Zero-shot learning represents a wide set of approaches for deriving classifiers without training or at least without traditionally training on any data (Romera-Paredes and Torr, 2015). Chao et al. (Chao et al., 2016) describes an approach to derive a classifier from a trained neural network by investigating the activations of only a few layers. Essentially the approach looks at the activations over each class, and uses the average activation for each class as a nearest-neighbor classifier, matching a new candidate image to the class with the most similar average activation. This has the benefit of lowering training time, assuming one has a pre-trained neural network. However here we are most interested in its ability to lower execution time, given that we only need to process a subset of our original model.

We chose to check the activations of the first convolutional layers. The motivation is that the very first convolutional layers handle general features of the input, and these features typically remain the key to predict the final output. This follows from the fact that we want to minimize runtime and therefore utilize the smallest possible set of layers. This process markedly decreases the GPU usage since it excludes all other layers other than the first few layers. Additionally, the execution speed is accelerated significantly because each neural network forwarding step only goes through these layers instead of full CNN. In our experiment, we employed an ImageNet pre-trained ResNet152 model and made use of first 4 layers

of this model to build a classifier. These four layers consist of one 7x7x64 convolutional layer, one 64 batch normalization layer, one ReLU activation layer, and one max-pool layer. We anticipated this approach could reduce the execution time of ResNet152 while still retaining reasonable accuracy.

The exact procedure to apply this zero-shot approach is following, assuming access to a ResNet152 model pre-trained on ImageNet. First, we prepare another model with only the first 4 layers of the ResNet152 model, and we copied the weights from the pre-trained model to this new model, which we call the zero-shot classifier model. We then feed the DOTA2 dataset frames and corresponding labels to the zero-shot classifier model to create a ( is the size of final layer out channel number, and is the kernel size) feature matrix for each category in the DOTA2 dataset. Those feature matrices are the labels that we used to classify the input frames. We made use of Euclidean Distance method, the square differences between the output and our collected label, as the standard to perform the prediction, which we choose the minimal dist2 value label as the predicting label. Finally, we evaluate the test accuracy on our DOTA2 dataset.

5.2. Modified Zero-Shot Approach Evaluation

In Section 5.1 we demonstrate the motivation and structure of this modified zero-shot approach In this section, we evaluate the execution time of this modified zero-shot approach on DOTA2 dataset thoroughly against the standard approach. Ideally, this approach will improve in execution time without a significant loss in accuracy.

We include the average test accuracy in Table 1. The result shows that our expectation were not met in terms of a non-significant loss of accuracy, with all variations performing with about half the accuracy of the complete ResNet152. We included two variations in our results beyond the “Only First 4 Layers” version described in the previous section. The first variation adds the layer1 module, which has a total of 13 layers, and the second adds both the layer1 and layer2 modules, for a total of 37 layers. We note a considerable improvement in the 13-layer and 37-layer experiments compared to the first-4-layer experiment: with the 13-layer classifier reaching about 51% test accuracy and 37-layer classifier reaching 56% test accuracy. However, even though these two new classifiers outperform the first-4-layer classifier; the accuracy they reach is insufficient for any real world scenarios. Despite this we did see our predicted improvement in speed, with the Time(s) value of Table 1 referring to the time it took to process the complete DOTA2 dataset, cutting our execution time to a third compared to the full ResNet152 model. Across the variations we found out that the runtime does not increase significantly as additional layers are added. We suggested that the reason of non-significant runtime speed increase is that the most costly portion of running a CNN model is extracting high-level features from the inputs, which is exactly the first layers in a CNN; also, some events only occupy in a tiny part of whole input frame, and the zero-shot classifier cannot actually distinguish between all occurring events. However, it appears we would quickly plateau by increasing the size of the zero-shot classifier, without reaching the level of accuracy we’d need to deploy this approach in a real world environment.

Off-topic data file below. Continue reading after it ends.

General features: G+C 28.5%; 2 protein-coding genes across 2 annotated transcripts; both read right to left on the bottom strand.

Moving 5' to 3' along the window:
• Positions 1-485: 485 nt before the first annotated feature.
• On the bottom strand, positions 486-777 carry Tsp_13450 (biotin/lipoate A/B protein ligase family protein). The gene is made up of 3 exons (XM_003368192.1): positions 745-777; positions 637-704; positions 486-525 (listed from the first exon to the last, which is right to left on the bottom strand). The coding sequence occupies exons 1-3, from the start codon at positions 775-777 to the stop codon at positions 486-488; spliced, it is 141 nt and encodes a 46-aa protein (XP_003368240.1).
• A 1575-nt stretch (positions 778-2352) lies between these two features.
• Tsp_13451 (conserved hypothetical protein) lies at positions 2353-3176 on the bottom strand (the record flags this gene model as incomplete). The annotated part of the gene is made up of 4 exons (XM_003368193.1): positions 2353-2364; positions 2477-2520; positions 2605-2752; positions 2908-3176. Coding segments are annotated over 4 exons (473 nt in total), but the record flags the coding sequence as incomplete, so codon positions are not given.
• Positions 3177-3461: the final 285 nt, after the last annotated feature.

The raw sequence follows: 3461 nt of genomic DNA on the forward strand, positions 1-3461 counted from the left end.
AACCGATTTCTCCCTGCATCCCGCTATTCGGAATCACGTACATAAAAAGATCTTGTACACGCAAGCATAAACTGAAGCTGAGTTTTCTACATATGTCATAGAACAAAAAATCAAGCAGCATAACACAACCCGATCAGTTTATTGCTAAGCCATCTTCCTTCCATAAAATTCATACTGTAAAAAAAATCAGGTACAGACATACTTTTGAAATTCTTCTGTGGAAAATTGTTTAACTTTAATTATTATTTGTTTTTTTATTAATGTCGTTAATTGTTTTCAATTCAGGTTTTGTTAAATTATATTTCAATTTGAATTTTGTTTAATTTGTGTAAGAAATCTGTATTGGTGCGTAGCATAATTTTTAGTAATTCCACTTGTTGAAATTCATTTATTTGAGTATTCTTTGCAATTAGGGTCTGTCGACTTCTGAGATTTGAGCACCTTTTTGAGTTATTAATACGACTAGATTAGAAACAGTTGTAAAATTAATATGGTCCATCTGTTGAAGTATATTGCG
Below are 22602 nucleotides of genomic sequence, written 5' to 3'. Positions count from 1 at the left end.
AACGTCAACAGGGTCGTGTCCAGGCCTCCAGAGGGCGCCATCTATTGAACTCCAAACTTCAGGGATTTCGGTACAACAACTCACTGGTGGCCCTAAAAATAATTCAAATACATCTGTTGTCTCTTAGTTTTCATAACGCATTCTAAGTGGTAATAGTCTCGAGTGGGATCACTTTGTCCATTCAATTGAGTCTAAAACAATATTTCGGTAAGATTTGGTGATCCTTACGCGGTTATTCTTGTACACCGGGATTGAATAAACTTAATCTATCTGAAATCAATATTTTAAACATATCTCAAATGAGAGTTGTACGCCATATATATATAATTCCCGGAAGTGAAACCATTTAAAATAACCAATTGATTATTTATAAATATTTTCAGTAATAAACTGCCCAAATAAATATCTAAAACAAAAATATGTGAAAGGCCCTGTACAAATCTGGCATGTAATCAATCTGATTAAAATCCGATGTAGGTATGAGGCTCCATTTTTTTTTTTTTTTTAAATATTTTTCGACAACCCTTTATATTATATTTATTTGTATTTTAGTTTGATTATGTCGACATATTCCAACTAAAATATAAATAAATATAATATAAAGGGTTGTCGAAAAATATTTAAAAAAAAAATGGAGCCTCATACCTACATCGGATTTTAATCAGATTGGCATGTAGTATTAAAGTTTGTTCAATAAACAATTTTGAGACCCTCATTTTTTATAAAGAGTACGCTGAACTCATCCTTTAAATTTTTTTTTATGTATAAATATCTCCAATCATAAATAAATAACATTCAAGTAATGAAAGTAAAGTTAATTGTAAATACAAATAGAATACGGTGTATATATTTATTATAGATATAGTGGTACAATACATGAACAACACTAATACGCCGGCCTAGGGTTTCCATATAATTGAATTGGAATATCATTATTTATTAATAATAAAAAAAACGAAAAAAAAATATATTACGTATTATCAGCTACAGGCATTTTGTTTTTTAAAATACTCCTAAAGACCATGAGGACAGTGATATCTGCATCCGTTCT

Only First
4 Layers
After Layer1
Module
After Layer2
Module
Average
Accuracy
42.43% 50.99% 56.25%
Time (s) 31.002 32.586 34.113
Table 1. A comparison of different number layers in Zero-Shot Learning.

In this section, we demonstrated that using this modified zero-shot approach can reduce the GPU memory usage and execution time while sacrificing prediction accuracy. This tradeoff is too harsh to deploy in our target scenario, realtime e-sports streams on a single GPU computer. However, depending on the scenario, such a loss of accuracy may be acceptable due to the size of datasets that need to be processed, say an initial processing step in a longer pipeline.

5.3. Network Pruning

Neural network pruning represents a class of algorithms for removing less important neurons from a typically pre-trained neural network in order to retain similar performance but with smaller memory and faster processing speed